Then there was Banksy, the guerrilla graffiti artist who covered London and Bristol in his stencil art in the dead of night and who still now refuses to unveil himself, despite having work that exhibits in galleries and sells for squillions. Recent rumours have suggested that Banksy is a nice middle-class boy from a good home – what a detriment to his police-baiting, society-sneering, on-the-run art that identity might be.

Recently, a huge internet movement called Anonymous has sprung up, for which anyone can be a member or a spokesperson. There is no HQ, but members use the internet to arrange mass actions of masked mobs in real life, usually to bait Scientologists. Of course, being an anonymous creator is nothing new – earlier this year, John Mullan published a book called Anonymity, about the history of writers whose names have gone unpublished. But these were often people who risked their lives, not just their alimony, like the anonymous WAG, Fabulous, whose recent book, The Beautiful Life, describes her experiences of marriage to a footballer. In real life, she and her ex-husband were hardly A-list celebs, but the mystery adds that frisson of possibility.

And now there is Burial. Except, unlike Banksy and all the others, he has punctured his own bubble because he wasn't using the anonymity as his USP. Music-making, unlike being a hooker or a graffiti artist, doesn't break any laws. There's no mystery; he just wanted to stay in and write some tunes. He says he writes his music late at night, inspired by walking around London, tuning into the pulse of the metropolis. And if your art comes from the night-time, the sunshine of celebrity is so very daytime, dazzling you like a sunbed with its cancerous glare. It would be easy to blame the tabloid bimbos and publicity-hungry Big Brother contestants for this devaluing of fame, but it exists on a more highbrow level, too. We have an uneasy relationship with fiction these days – an artist is increasingly expected to stand behind their art. Wanting to send it out there to fend for itself makes you look like an errant parent allowing their child to wander off through the city all alone.

In the fine art world, autobiography has taken over, led by Tracey Emin and her life-as-art technique. In literature, J T LeRoy got exposed for not being a reformed boy prostitute – in fact, for not even being male. His fans weren't sure whether or not to keep loving the books they had loved so very much before they knew a truth different from the one they thought they knew. And when James Frey, author of the drugs memoir A Million Little Pieces, was busted for not having really lived the terrible experiences he wrote about, he said he had wanted to write it as a novel but the industry warned him that memoir was the only way to get these stories out there. (He has now published a novel which has received such rave reviews that it's a tragedy he ever felt compelled to pretend to be the tragedy himself.)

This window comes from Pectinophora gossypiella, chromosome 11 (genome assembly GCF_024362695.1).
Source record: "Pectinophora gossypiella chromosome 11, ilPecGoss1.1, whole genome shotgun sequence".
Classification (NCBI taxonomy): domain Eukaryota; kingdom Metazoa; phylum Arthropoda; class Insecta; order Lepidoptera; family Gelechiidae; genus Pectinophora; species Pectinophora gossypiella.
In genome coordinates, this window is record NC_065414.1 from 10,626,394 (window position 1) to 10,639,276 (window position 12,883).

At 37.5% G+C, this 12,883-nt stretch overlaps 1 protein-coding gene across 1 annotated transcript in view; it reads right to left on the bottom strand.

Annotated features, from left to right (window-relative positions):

You can see why he did it, though – walk into any WHSmith's book section nowadays and there is a genre labelled "Tragic Life Stories", where you will be confronted with wads of best-selling books with wan white covers and a forlorn-looking child on each one, all following in the woe-is-me tradition of Dave Pelzer. These writers are lost people who have overturned their tragedies to become the hero of the tale; releasing the caped crusader they knew was inside to rescue themselves.

Superheroes have never been more in demand. Look at the film industry, or the success of Barack Obama. Banksy is a superhero, too: one swish of his cape in the night and in the morning you can see where his dagger has been. Belle de Jour is a superhero, turning the world of hookering on its head; screwing men for moolah and coming out on top. Tony Blair moulded himself on the world stage as a superhero, the liberator of Iraq, but Gordon Brown, the anti-hero, has trouble making love to his audience. And Burial is an anti-hero. Will he play a song at the Mercurys or accept an award? Will he even turn up? Or will he learn to love the limelight, start dating Fearne Cotton and sign a million-quid deal to endorse Lemon Fanta? Who knows? But let's hope he manages to keep on making music, keep on keeping his head down, and keep on keeping on.